Anne: I felt that God deserted me when I got the stroke. For me, dying was being reborn. That seems awful to say, but I have speech and mobility again (whatever mobility is without a body).
Abe: I never knew God. Life was too unhappy except when I was with dear Rose and her family. I’m sorry Anna but it was true. You all know I liked the Christian God better, to make a joke he was “a kinder, gentler” God.
Len: I was cynical by nature and then the Holocaust came.
Betsy: That would describe me. I am questioning by nature and I was raised with Holocaust stories. Grandpa Fuchs, how did you deal with knowing the horrors?
Henry: I feel that God does not do for us; rather He is the goodness that is all around us. So in our prayers we thank Him. The killing of one people by another – I know that is what you are asking – what do I think about God letting the killing happen? If we humans do bad things to each other, that is not God that is man. Betsy, man needs God, needs to be thankful, needs to learn from the Bible and from his fellow man how to be good and do good. In my life no matter what people did to me, I was nice back to them. It doesn’t pay to be mean back. But I know you are thinking: what if someone did something awful to Anne, or Bea, or Len, or Rose or to you dear sweet girls (my sisters and me)? Would I be nice back to him? Would I pray to God to help me? Would I give thanks to God still?
Naturally, I would do what I needed to do in order to protect my loved ones. Again it is between man and man. God doesn’t get involved.
All: Silence for a while. Everyone seems to be thinking about Henry’s words.
Bea: Well, I needed prayer when I got sick and was ready to die. Not the thankful prayers you are talking about Henry. I prayed to the Jewish God and also I prayed to Jesus for release from my body. Betsy was shocked when I told her I prayed to Jesus and she asked me why. I said “You never know, praying to Jesus just might help.”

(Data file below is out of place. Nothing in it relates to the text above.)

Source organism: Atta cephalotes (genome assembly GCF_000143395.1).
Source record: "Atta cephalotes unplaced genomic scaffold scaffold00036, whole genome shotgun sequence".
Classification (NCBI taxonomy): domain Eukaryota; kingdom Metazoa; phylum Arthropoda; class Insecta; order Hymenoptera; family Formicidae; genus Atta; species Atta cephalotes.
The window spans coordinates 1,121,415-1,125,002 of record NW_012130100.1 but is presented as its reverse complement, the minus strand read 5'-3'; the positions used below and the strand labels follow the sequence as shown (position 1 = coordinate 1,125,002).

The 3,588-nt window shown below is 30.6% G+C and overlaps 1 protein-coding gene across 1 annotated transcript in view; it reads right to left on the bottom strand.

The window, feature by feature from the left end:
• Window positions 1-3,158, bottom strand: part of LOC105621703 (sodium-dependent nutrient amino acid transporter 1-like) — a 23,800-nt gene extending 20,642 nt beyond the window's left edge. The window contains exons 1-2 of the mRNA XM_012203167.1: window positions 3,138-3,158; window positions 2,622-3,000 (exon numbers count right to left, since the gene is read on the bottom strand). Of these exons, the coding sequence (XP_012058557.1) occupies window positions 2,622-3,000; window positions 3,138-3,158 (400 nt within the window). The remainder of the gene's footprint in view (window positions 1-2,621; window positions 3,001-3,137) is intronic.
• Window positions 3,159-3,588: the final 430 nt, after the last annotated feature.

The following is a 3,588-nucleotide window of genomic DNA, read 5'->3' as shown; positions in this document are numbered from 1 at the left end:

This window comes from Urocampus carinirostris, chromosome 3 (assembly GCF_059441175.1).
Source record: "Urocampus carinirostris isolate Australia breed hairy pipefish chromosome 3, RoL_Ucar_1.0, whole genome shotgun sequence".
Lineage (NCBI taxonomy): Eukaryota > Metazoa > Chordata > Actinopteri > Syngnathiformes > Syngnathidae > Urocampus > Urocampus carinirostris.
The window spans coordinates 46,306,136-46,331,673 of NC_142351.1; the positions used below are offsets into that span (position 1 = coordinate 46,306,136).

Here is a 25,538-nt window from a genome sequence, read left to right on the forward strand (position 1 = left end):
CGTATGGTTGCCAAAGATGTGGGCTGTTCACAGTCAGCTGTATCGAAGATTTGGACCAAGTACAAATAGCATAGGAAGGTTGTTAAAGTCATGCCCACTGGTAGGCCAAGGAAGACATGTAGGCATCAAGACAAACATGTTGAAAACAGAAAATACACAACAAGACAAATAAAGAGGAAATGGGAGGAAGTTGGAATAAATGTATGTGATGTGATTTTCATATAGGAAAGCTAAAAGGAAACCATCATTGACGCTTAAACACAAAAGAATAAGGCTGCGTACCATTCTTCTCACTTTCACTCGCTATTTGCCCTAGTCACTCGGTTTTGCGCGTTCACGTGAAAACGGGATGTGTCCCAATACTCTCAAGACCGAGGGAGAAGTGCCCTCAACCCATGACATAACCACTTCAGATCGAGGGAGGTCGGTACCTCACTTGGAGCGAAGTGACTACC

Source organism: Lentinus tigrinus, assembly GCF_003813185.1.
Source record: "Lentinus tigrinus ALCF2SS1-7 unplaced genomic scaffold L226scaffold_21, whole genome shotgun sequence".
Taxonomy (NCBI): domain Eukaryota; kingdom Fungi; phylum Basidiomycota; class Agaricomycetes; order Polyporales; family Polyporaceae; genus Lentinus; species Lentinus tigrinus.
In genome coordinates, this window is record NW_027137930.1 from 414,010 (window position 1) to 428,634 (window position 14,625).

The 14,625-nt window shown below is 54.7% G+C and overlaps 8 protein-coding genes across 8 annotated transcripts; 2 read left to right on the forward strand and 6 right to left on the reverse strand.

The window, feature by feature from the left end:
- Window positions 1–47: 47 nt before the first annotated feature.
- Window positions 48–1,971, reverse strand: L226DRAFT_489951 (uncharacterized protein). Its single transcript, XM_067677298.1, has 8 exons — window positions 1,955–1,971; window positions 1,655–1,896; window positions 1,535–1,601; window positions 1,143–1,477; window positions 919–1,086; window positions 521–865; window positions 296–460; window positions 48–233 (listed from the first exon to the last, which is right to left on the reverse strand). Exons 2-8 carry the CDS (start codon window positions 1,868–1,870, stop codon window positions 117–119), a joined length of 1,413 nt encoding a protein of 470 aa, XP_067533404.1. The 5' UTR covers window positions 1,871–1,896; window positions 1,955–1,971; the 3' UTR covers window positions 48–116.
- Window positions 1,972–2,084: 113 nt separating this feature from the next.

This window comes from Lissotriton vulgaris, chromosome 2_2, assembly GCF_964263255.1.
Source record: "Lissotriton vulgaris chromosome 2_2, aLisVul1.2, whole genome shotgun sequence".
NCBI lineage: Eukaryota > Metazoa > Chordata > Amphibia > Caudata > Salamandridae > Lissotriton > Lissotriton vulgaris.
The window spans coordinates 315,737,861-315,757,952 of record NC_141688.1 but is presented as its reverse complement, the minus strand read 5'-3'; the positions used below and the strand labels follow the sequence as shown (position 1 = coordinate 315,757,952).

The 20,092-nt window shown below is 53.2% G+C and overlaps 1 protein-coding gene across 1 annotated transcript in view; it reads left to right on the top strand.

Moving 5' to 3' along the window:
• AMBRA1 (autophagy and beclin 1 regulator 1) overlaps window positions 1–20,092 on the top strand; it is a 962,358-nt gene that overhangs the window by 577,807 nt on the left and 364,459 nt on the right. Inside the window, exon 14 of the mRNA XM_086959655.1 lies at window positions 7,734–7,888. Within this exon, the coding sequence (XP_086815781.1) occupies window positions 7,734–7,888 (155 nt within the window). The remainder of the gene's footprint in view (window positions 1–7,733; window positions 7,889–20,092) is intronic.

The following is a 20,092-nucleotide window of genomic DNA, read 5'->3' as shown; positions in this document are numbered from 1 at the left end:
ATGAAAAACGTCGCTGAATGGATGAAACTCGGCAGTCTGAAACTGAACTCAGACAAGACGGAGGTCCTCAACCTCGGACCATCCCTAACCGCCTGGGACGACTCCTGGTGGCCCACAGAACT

Anne: How lucky you were, Bea and Henry, to have fully functioning bodies. Perhaps it would have been comforting dear Henry if we had prayed to God for help, like the Psalmists did. After my stroke, I could have prayed with the jumbled words that were most times in my mind. I want to believe, like Betsy, that God understands jumble.
Rose: Oh for God’s sake, you just do and be. You get up in the morning and live. You keep going. All this God talk is ridiculous. Read a good wise novel instead. I’m sorry sweet Bet; I don’t get it, your search. But the prayers you write and share with others, they’re nice. A bit simple for my taste, but they have some good phrases. Oh how could I say that – your writing is good, sweet, wonderful, the right words evade me.
Betsy: Grandma LeBrint is there anything you want to say before I go?
Anna: I lived. I didn’t have time to pray. But often when family matters aggravated me I prayed “Oh God, why did you give me Tzoris (Yiddish word for trouble and aggravation).” But of course God didn’t respond; God doesn’t answer questions like that. So now I think life is difficult and perhaps God provides for moments, seconds of good will, of peace, what you sometimes call “Grace,” Betsy.
Betsy: Thank you all. This conversation was and is a moment of Grace.